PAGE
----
Spanish and Contemporary Chinese Studies BA

   
   
  

Fact file - 2017 entry

UCAS code:RT41
Qualification:BA Jt Hons
Type and duration:4 year UG (year 3 out)
Qualification name:Spanish and Contemporary Chinese Studies
UCAS code
UCAS code
RT41
Qualification
Spanish and Contemporary Chinese Studies | BA Jt Hons
Duration
4 years full-time/year 3 out (available part-time)
A level offer
ABB
Required subjects
B in Spanish at A Level
IB score
32 (5 in Spanish at Higher Level or 6 at Standard Level (B programme)  
Course location
University Park Campus 
Course places
20 places across RT11, RT21, RT71 and RT41
 

This course may still be open to international applicants for 2016 entry. Please visit our international pages for details of courses and application procedures from now until the end of August.

Overview

This course offers you the opportunity to combine studies in Spanish and Chinese languages, literatures, histories and cultures.
Read full overview

This course offers you the opportunity to combine studies in Spanish and Chinese languages, literatures, histories and cultures. The year abroad gives you a unique opportunity to practise your language skills and enhance your understanding of Spanish and Chinese culture.

Year one

You will take core modules in both languages, and introductions to Chinese and to Spanish and Spanish American literature, history and culture.

Year two

In Spanish and Chinese, your language studies will be consolidated to prepare you for the year abroad. You will take modules in literature, history, politics and society from a wide choice of modules in both Spanish and Chinese Studies.

Year three

In your third year of study you will spend the academic year abroad in Spain or Spanish America and China. You will be supported by our Year Abroad officer in preparation for this period in Year Two. You have the option to undertake study at a University, do a work placement or work as an English language teaching assistant.

For more information, please visit the Year Abroad page.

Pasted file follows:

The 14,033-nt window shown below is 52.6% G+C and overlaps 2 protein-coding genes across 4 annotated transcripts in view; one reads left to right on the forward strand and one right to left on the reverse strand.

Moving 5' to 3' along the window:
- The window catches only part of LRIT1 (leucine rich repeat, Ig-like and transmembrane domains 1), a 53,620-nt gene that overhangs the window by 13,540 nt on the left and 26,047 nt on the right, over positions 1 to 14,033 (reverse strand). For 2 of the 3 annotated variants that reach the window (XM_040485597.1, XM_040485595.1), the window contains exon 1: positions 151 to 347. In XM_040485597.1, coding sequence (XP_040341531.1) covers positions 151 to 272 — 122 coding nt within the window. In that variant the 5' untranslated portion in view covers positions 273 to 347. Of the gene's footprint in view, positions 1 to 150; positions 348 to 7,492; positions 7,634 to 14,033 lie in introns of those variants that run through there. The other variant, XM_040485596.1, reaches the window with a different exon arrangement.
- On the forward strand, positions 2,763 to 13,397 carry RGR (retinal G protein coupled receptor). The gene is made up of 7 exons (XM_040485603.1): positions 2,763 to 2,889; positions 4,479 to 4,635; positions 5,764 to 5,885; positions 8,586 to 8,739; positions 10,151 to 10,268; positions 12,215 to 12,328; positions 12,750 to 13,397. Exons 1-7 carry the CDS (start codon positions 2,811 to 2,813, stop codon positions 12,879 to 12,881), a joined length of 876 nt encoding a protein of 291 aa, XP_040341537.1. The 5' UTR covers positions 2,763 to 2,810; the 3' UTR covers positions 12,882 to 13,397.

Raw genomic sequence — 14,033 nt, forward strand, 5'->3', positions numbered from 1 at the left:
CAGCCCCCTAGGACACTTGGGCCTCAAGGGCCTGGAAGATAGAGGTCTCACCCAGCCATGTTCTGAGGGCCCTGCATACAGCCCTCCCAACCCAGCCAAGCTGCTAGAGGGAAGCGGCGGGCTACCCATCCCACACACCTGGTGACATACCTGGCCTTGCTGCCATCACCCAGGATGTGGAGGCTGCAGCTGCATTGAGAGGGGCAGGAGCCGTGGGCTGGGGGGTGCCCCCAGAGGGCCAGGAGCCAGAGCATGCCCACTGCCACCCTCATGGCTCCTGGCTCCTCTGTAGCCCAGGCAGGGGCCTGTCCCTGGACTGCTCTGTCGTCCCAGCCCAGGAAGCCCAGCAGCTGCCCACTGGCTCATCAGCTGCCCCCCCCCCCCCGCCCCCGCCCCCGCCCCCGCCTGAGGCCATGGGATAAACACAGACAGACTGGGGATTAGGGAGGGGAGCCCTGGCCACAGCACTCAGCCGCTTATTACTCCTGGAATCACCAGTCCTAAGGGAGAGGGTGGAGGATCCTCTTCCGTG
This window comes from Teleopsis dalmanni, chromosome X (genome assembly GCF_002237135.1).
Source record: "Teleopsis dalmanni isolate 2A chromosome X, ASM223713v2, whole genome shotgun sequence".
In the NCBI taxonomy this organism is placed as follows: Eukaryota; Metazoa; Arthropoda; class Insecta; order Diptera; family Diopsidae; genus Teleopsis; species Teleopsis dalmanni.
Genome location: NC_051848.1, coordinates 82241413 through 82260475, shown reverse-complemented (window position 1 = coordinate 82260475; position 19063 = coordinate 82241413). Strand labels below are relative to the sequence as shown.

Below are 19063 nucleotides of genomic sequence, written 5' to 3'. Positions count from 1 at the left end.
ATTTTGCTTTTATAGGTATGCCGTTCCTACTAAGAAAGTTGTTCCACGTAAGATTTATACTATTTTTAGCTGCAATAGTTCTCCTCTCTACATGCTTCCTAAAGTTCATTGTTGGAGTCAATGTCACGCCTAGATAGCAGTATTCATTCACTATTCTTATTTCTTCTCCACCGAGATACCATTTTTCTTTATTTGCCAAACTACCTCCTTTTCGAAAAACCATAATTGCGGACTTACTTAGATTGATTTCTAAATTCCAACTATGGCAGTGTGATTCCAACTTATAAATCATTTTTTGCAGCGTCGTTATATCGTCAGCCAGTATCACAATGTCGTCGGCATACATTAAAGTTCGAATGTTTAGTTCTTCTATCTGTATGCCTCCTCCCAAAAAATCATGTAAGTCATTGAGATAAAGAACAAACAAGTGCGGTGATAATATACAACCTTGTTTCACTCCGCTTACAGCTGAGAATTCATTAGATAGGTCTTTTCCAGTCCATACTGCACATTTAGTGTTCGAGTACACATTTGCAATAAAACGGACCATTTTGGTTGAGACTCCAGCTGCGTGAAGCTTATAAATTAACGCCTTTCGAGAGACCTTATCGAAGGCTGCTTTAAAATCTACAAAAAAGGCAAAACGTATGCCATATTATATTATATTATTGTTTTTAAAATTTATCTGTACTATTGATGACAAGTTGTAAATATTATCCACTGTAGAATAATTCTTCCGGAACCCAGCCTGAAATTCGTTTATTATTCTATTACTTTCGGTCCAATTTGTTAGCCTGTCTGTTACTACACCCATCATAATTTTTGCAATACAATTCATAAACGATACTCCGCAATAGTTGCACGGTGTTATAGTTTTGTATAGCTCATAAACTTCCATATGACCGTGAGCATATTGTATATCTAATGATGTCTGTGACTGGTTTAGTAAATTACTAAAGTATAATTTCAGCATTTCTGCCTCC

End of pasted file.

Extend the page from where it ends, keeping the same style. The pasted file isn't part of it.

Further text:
Year four

You will develop your command of both languages and their use in increasingly sophisticated contexts, and study optional modules drawn from the areas of literature, history, politics, society, film and translation. In Spanish, you may also choose to write a dissertation.

More information 

See also the Spanish, Portuguese and Latin American Studies website.
 

Entry requirements

A levels: ABB, including B in Spanish at A level

English language requirements 

IELTS 7.0 (no less than 6.0 in any element)

Students who require extra support to meet the English language requirements for their academic course can attend a presessional course at the Centre for English Language Education (CELE) to prepare for their future studies. Students who pass at the required level can progress directly to their academic programme without needing to retake IELTS. Please visit the CELE webpages for more information.

Alternative qualifications 

We recognise that potential students have a wealth of different experiences and follow a variety of pathways into higher education, so we treat applicants with alternative qualifications (besides A-levels and the International Baccalaureate) as individuals, and accept students with a range of less conventional qualifications including:

  • Access to HE Diploma
  • Advanced Diploma
  • BTEC HND/HNC
  • BTEC Extended Diploma

This list is not exhaustive, and we consider applicants with other qualifications on an individual basis. The entry requirements for alternative qualifications can be quite specific; for example you may need to take certain modules and achieve a specified grade in those modules. Please contact us to discuss the transferability of your qualification.

For more information, please see the alternative qualifications page.

Flexible admissions policy

In recognition of our applicants’ varied experience and educational pathways, The University of Nottingham employs a flexible admissions policy. We may make some applicants an offer lower than advertised, depending on their personal and educational circumstances. Please see the University’s admissions policies and procedures for more information.  
 

Modules

Typical Year One Modules

Spanish 1

This module will combine revision of grammar with intensive exposure to a variety of types and registers of written and spoken Spanish, concentrating on appropriate thematic areas. It will consolidate and build on basic written, aural and oral language skills through spending 3 hours per week in lectures and seminars.

 
Introduction to Literature in Spanish

You’ll read a series of key texts from Spain and Spanish America. Its purpose is to impart an essential body of literary-historical and cultural knowledge relating to the main periods, genres and conventions of literature in Spanish from the Middle Ages to the modern period. You’ll spend two hours per week in lectures and seminars studying for this module.

 
Spain and Portugal in the Twentieth Century